Discover what to see and do in Edinburgh on our Experience Edinburgh tour. Given a full day, our guides will have you fall in love with our enchanting city. Book now!
- Private Tour (up to 5 people)
Discover the Essential Burns Tour
To a Scot, it’s hard to overstate exactly how much the poet Robert Burns defines the nation: our aspirations and our fears, our spirit and our heart. Today’s tour is all about discovering the land that shaped the man that shaped a nation.
- Tarbolont Bachelors Club
- Robert Burns birthplace
- Lunch at the Brig O’ Doon
- Souter Johnnie’s
- Wonderful coastlines
- Dumfries and Ellisland
What is included:
- Eight-hour tour (start at 9 h)
- Pick-up (Edinburgh/Glasgow Airport)
- Drop-off (Edinburgh/Glasgow Airport)
- Comfortable car
- Private guide
This tour is perfect for a flight into Prestwick but can begin and end in either Edinburgh or Glasgow as you desire and presents a great way to experience the essential Scotland whilst transferring between our two major cities.
For tours ending after 18 h, we add a one-off evening supplement of £50.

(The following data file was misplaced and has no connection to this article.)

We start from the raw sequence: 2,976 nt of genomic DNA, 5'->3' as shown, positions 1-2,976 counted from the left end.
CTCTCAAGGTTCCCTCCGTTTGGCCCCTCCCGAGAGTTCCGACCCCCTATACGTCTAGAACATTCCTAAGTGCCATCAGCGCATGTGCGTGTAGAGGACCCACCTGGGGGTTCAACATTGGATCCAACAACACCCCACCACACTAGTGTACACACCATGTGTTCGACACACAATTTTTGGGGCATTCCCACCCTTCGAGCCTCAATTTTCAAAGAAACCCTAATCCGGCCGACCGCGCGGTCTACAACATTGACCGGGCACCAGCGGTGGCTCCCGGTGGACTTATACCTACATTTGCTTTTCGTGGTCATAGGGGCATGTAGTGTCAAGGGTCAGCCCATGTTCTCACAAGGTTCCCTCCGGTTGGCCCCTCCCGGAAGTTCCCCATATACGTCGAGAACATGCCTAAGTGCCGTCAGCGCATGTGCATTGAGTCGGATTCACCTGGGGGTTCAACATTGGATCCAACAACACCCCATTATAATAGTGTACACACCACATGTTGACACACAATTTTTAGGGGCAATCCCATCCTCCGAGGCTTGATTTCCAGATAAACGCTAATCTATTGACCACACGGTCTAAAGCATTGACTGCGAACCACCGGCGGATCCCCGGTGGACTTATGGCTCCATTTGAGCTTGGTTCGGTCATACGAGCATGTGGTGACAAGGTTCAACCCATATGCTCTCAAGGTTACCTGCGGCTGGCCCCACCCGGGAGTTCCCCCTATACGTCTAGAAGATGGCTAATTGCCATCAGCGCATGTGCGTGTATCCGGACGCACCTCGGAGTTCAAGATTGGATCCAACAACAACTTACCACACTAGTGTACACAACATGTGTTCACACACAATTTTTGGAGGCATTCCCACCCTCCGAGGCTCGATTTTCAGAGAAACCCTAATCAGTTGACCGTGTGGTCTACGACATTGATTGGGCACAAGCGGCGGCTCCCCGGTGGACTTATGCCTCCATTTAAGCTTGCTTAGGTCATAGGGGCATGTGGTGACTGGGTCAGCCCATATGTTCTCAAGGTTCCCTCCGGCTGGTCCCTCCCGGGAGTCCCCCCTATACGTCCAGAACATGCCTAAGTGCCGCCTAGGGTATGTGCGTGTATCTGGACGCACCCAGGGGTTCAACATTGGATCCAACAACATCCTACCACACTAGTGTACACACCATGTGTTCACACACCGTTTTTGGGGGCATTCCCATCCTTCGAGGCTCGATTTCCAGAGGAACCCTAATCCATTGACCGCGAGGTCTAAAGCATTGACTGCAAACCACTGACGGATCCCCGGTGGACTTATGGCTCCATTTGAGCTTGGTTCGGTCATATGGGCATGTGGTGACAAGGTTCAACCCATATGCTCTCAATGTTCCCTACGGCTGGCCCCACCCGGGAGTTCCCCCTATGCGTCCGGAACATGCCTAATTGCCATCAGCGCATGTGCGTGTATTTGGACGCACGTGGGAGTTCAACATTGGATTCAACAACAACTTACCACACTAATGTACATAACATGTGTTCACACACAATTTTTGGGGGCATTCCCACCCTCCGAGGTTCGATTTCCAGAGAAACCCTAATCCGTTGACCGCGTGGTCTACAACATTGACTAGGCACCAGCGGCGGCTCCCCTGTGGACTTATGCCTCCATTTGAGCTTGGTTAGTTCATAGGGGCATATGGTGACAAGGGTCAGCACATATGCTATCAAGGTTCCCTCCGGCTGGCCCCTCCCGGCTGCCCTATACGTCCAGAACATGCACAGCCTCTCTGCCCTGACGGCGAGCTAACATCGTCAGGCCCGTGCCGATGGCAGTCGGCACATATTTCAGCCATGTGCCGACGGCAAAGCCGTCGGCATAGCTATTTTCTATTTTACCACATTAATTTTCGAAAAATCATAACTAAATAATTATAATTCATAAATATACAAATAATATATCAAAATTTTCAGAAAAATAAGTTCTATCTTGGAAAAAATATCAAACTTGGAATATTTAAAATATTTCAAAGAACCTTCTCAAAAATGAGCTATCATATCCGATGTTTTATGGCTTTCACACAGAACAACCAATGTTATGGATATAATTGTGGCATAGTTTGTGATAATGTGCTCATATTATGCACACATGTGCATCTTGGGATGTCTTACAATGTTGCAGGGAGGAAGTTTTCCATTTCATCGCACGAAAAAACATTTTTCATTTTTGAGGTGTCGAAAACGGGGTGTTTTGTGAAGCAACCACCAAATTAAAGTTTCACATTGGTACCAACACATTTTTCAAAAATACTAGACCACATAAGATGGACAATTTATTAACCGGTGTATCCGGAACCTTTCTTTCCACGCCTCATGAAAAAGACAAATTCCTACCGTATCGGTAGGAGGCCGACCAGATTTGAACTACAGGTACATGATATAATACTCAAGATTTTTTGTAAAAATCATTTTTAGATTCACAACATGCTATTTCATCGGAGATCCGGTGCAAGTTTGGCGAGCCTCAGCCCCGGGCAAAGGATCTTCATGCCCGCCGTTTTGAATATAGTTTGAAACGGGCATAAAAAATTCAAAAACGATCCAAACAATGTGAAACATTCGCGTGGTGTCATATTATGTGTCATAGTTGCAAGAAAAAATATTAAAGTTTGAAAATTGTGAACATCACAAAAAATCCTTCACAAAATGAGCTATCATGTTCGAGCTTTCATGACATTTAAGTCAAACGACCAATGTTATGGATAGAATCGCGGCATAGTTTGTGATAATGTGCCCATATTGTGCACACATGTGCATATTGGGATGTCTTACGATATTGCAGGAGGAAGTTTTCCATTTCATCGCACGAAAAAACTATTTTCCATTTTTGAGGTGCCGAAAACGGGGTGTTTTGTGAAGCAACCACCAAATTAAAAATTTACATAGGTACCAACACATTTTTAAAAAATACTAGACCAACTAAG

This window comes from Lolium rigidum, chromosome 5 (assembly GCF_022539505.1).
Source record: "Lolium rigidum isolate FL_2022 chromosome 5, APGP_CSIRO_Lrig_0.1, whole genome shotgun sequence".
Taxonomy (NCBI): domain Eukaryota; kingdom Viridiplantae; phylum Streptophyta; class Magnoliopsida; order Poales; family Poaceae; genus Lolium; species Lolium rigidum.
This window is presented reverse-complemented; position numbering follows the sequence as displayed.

Mauchline is where Burns really found his stride as a writer and as a wit. We visit the Kirk (the church) presided over by Daddy Auld, hear all about the irascible Holy Willie Fisher, the unfortunate prostitute Racer Jess and the howff wherein the Jolly Beggars came to the conclusion that “Courts for cowards were erected, Churches built to please the Priest”.
As an adolescent, Tarbolton (pronounced Tar-bow-ton by locals) and in particular the debating society he set up there, The Bachelor’s Club, shaped his intellect and formed his mind. Enjoy a private tour of this special place. The Robert Burns Birthplace Museum is a fabulous centre both for ongoing study and for pilgrimage.
The cottage itself is classic chocolate box; the low, whitewash walls and thatched roof present a real flavour of the immediacy of life in the late agricultural period just at the dawn of industry. Part of what makes Burns so perennially of interest was his straddling of ages as a proto-Romantic living in the late Enlightenment. Few scenes present such perfectly balanced ideals as that of the Brig o’ Doon, where we dine on good Scottish fare. Perhaps you’ll be bold enough to try our Haggis…
As we round the beautiful Kyle coast with views of the Ailsa Craig and stunning Culzean Castle, we bear down on Kirkoswald, the home of Tam o’ Shanter’s drinking cronie, Souter Johnnie. Tales of piracy and smuggling abound, and we can keep the conversation going on our way South to Dumfries, where Burns’ life came to an abrupt end at the age of 37 due to pulmonary endocarditis in 1796, as his greatness was yet aspiring.
Viewing the last home he lived in, we can see how progress from the son of a gardener to global phenomenon brought him modest improvements. At Ellisland, as we walk along the banks of the Nith, you finally hear Burns’s masterpiece right where it was written in a way you could never have imagined – “Tam o’ Shanter”.